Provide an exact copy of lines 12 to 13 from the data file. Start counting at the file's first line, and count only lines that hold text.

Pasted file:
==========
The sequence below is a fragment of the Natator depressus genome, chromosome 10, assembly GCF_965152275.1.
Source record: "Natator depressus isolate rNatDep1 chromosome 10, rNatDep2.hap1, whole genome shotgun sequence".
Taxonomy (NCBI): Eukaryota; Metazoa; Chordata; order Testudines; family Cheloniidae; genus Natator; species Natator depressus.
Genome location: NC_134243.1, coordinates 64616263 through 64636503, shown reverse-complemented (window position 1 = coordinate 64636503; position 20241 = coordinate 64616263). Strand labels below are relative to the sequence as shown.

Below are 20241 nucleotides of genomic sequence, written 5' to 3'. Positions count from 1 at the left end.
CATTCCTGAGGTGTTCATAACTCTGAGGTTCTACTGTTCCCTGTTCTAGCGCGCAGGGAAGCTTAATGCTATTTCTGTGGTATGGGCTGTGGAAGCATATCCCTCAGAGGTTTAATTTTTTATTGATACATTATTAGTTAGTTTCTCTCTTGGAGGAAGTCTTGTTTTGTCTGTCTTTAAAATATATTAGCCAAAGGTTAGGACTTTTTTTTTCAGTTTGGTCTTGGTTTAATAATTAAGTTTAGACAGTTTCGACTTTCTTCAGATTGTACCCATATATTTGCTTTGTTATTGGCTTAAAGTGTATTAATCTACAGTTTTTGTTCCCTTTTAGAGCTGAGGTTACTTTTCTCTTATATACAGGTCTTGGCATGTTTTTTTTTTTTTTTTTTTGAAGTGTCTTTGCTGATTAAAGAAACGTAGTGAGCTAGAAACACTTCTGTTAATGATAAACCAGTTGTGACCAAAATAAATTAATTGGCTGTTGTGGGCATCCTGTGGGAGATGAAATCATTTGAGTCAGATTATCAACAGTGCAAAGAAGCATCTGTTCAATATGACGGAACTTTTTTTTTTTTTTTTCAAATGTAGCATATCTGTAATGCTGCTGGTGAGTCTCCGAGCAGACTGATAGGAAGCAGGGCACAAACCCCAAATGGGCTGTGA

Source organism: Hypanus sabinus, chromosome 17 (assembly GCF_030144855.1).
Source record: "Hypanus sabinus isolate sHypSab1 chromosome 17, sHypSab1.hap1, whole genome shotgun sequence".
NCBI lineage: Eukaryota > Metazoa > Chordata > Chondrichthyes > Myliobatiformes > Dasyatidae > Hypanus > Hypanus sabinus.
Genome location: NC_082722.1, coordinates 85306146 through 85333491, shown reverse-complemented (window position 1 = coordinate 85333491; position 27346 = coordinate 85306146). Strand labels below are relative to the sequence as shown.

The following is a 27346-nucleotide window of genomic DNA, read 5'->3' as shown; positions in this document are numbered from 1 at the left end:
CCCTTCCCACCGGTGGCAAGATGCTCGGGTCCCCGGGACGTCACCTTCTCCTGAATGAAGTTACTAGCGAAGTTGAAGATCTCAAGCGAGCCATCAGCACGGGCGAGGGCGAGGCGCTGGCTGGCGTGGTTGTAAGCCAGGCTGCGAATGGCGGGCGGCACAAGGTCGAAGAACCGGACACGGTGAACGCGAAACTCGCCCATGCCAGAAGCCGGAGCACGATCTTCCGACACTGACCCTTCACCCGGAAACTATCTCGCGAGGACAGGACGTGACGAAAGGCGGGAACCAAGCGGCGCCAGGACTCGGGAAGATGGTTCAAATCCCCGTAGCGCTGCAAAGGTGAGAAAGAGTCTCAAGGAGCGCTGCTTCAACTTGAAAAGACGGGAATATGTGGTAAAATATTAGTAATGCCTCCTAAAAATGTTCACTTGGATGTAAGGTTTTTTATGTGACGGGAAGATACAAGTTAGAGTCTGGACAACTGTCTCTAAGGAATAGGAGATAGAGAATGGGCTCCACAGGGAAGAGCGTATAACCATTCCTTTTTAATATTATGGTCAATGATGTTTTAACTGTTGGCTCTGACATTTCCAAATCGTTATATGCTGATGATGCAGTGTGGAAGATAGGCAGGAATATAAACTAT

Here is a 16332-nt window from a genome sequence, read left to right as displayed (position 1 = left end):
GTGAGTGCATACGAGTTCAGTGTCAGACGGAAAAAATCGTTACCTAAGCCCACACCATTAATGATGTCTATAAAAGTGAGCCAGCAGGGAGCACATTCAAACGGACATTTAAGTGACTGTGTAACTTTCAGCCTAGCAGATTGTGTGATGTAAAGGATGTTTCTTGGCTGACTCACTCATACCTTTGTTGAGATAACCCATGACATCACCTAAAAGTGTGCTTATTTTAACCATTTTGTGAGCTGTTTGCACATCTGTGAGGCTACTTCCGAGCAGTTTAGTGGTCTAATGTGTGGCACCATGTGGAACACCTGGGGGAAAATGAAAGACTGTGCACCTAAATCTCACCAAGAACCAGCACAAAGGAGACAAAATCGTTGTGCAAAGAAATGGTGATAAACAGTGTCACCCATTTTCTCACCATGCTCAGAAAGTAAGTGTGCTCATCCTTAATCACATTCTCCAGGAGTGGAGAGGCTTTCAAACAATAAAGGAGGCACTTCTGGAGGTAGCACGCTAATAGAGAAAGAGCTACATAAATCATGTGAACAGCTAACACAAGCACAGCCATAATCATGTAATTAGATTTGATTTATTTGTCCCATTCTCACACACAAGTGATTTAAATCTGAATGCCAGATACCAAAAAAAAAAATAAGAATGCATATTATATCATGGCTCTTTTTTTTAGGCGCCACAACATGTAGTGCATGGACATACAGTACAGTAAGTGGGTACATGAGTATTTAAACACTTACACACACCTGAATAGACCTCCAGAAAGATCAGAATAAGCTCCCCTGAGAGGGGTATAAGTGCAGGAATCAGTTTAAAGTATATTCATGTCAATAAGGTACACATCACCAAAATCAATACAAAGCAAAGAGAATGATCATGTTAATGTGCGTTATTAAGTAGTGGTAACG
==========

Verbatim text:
CCCTTCCCACCGGTGGCAAGATGCTCGGGTCCCCGGGACGTCACCTTCTCCTGAATGAAGTTACTAGCGAAGTTGAAGATCTCAAGCGAGCCATCAGCACGGGCGAGGGCGAGGCGCTGGCTGGCGTGGTTGTAAGCCAGGCTGCGAATGGCGGGCGGCACAAGGTCGAAGAACCGGACACGGTGAACGCGAAACTCGCCCATGCCAGAAGCCGGAGCACGATCTTCCGACACTGACCCTTCACCCGGAAACTATCTCGCGAGGACAGGACGTGACGAAAGGCGGGAACCAAGCGGCGCCAGGACTCGGGAAGATGGTTCAAATCCCCGTAGCGCTGCAAAGGTGAGAAAGAGTCTCAAGGAGCGCTGCTTCAACTTGAAAAGACGGGAATATGTGGTAAAATATTAGTAATGCCTCCTAAAAATGTTCACTTGGATGTAAGGTTTTTTATGTGACGGGAAGATACAAGTTAGAGTCTGGACAACTGTCTCTAAGGAATAGGAGATAGAGAATGGGCTCCACAGGGAAGAGCGTATAACCATTCCTTTTTAATATTATGGTCAATGATGTTTTAACTGTTGGCTCTGACATTTCCAAATCGTTATATGCTGATGATGCAGTGTGGAAGATAGGCAGGAATATAAACTAT

Here is a 16332-nt window from a genome sequence, read left to right as displayed (position 1 = left end):